Transferring data over your local network is actually the fastest method, and one of the safest (after the external harddrive option), but it's a little advanced. If you know that you have a local area network and can rattle off the IP address of your router, then you're probably fine. If you're not quite at that level, this option might be too advanced for you.
First, you need to make sure both of your computers are on the same network. The transfer will go faster if you use wired connections, but wireless will work as well.
Next, find the IP address of the computer you wish to get the data from. On Windows, you should be able to find your IP address by either going into System Info (from the Control Panel), or by opening a command prompt and entering ipconfig
On a Mac, open the terminal (from the Applications > Utilities folder) and type in ifconfig grep inet.*broadcast
On the Mac, you'll also need to start File Sharing; you can activate this via the System Preferences > Sharing control panel. Start file sharing in the left column.
Now you can log into that computer from your Linux computer. Start the Files application (or "Nautilus" if you prefer) and select from its top menus Go > Location.
For Macs, enter ssh://192.168.x.x or whatever the IP of the Mac is. You'll be asked for your login information, so enter that.
For Windows, enter smb://192.168.x.x or whatever the IP of the Windows computer is. You'll be asked for your login information, so enter that.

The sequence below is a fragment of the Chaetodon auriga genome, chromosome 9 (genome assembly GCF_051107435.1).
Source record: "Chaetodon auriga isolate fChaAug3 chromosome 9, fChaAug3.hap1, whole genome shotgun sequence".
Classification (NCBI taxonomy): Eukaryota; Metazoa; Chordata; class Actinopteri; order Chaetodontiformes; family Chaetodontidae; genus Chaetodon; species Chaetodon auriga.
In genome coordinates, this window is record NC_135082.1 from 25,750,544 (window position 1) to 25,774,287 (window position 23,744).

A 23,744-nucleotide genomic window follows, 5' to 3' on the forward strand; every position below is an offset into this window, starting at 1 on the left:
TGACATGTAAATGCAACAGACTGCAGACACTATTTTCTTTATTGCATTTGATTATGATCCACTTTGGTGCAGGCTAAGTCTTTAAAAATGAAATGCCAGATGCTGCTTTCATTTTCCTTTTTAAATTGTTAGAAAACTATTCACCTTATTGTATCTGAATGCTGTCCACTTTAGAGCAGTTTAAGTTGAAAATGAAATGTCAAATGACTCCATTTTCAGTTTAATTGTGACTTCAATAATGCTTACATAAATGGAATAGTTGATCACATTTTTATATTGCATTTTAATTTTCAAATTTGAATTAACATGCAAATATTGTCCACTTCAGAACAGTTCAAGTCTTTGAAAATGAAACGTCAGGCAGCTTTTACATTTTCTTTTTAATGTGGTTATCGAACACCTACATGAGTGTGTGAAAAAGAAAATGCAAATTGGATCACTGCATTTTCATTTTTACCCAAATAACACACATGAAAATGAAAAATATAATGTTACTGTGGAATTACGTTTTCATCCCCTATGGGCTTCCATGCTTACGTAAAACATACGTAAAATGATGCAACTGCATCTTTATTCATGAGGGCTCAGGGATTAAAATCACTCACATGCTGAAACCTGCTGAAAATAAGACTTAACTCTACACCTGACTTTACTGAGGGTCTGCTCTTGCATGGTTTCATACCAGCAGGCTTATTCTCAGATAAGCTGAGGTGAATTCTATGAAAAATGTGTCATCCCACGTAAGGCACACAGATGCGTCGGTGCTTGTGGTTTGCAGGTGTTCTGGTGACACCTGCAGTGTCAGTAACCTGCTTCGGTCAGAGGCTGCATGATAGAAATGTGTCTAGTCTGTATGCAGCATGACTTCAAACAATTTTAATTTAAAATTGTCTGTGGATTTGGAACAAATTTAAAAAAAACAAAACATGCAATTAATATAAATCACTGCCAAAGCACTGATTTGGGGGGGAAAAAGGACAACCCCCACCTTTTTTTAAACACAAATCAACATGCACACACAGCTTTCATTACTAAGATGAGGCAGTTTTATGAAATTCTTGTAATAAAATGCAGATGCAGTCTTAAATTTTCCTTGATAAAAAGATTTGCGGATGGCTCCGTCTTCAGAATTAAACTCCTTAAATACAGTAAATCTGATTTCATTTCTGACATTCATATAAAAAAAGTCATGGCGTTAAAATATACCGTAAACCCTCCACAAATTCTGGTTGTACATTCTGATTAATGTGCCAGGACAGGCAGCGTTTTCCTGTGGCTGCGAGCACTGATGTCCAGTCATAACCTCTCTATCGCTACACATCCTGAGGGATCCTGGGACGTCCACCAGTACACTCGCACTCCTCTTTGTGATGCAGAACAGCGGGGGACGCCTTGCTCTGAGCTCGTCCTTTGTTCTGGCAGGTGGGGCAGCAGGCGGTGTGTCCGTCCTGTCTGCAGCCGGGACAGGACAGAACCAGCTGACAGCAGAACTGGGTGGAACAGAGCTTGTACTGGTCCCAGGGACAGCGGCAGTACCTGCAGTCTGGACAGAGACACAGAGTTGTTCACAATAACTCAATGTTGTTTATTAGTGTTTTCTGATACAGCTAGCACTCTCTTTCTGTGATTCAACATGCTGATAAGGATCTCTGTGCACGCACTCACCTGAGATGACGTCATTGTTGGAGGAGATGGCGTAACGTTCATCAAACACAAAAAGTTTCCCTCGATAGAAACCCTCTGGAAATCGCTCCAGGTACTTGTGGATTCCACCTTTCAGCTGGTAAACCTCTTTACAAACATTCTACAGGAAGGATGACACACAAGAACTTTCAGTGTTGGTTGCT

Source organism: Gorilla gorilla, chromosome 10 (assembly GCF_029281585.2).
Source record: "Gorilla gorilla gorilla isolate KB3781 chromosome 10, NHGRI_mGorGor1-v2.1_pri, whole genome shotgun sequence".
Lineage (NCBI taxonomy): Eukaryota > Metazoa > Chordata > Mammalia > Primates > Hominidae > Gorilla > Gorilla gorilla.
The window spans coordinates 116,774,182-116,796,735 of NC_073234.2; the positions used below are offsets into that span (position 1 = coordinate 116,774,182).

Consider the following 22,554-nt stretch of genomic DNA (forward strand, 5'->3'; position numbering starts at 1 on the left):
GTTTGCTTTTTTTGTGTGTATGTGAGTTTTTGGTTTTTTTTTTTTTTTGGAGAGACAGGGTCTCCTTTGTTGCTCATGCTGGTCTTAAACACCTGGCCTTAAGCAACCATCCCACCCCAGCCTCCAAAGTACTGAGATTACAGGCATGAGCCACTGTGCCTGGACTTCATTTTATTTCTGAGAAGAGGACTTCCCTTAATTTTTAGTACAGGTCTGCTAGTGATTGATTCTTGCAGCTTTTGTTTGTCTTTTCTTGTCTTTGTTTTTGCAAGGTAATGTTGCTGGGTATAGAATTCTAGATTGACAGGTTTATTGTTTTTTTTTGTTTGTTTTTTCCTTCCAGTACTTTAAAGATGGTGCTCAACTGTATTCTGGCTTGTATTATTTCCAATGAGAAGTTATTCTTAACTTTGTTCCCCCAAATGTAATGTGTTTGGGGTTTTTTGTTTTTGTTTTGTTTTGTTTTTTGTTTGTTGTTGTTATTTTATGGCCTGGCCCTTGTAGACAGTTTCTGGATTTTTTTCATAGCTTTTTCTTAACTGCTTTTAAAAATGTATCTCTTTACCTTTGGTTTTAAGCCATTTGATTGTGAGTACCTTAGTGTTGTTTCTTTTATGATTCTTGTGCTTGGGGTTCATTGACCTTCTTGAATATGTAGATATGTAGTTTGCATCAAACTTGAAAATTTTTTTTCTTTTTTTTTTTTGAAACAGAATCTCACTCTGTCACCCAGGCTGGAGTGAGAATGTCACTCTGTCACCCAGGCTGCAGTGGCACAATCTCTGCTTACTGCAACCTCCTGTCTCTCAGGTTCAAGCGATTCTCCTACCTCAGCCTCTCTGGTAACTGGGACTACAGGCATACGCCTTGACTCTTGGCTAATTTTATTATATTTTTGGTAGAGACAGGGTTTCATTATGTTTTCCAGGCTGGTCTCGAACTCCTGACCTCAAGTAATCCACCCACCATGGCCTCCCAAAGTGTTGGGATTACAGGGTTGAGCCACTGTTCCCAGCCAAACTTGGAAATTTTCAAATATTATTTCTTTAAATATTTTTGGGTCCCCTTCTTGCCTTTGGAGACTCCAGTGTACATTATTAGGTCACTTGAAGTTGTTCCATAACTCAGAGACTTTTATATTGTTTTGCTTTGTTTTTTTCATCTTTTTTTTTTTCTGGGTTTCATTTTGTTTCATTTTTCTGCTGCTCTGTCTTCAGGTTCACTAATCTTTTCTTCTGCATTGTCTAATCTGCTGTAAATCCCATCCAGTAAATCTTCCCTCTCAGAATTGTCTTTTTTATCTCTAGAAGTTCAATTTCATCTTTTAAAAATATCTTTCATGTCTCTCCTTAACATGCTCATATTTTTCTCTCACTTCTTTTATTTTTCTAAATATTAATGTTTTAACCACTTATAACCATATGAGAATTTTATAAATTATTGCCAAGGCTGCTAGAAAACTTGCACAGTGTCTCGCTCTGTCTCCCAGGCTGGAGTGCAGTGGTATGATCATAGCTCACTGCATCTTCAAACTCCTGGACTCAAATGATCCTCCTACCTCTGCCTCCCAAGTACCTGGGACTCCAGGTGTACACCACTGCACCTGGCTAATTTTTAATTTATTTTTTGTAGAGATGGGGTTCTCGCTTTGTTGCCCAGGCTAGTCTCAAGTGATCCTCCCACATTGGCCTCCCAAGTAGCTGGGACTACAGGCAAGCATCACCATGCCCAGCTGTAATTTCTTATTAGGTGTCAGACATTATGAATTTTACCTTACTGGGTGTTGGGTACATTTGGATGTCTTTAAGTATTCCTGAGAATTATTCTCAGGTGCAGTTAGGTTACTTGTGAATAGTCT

The Mac or PC will appear in Nautilus as if though it was an external harddrive. Copy the files over.
It's a good idea to take the music from your Music or iTunes Media folder on the external drive, and dump that into the Music folder of your new Linux system. Take the folders and files out of Pictures and place them into Pictures. And so on. If you're migrating from a Mac, the layout will look familiar, so just stay with that convention. If you're on Windows, you'll have a better level of separation and organization, so use that to your advantage and put video files into the Video folder, random downloaded files into Downloads, and so on.
There are a few places on each platform you should look for your files.
After a cup of coffee (the more files you have to transfer, obviously, the longer it will take), you're ready to remove the computer; eject it from Nautilus just as you would an external harddrive or thumbdrive.